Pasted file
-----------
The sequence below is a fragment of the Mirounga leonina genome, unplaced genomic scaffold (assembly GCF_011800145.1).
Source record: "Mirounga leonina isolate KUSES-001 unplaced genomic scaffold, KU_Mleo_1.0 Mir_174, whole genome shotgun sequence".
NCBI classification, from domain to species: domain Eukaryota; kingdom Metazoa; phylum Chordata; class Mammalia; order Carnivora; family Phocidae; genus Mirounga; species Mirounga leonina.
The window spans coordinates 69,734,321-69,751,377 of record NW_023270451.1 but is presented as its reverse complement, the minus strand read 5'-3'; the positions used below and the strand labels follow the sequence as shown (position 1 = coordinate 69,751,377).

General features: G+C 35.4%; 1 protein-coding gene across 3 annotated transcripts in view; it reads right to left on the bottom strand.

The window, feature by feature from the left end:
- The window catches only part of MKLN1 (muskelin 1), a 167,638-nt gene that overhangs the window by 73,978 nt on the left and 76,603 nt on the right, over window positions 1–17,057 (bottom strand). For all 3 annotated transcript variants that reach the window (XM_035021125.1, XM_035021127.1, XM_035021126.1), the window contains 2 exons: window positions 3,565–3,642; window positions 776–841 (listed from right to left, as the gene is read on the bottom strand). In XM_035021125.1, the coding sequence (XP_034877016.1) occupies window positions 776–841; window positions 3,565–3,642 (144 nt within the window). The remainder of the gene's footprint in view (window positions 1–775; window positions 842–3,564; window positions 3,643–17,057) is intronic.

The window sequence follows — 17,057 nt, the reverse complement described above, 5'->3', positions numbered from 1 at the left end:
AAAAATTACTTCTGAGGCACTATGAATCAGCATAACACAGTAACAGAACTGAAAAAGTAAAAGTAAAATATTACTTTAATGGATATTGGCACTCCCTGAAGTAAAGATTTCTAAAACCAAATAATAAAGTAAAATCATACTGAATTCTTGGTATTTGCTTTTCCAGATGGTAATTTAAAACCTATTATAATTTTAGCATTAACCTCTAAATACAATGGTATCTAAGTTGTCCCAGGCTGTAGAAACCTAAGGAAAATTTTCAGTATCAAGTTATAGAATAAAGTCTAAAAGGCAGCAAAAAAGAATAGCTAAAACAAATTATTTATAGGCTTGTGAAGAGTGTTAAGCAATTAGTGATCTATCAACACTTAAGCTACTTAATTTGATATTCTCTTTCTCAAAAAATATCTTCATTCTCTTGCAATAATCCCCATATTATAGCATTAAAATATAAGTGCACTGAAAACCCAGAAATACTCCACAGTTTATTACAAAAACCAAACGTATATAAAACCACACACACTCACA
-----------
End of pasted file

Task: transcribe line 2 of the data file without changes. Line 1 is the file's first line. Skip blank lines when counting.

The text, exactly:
Source record: "Mirounga leonina isolate KUSES-001 unplaced genomic scaffold, KU_Mleo_1.0 Mir_174, whole genome shotgun sequence".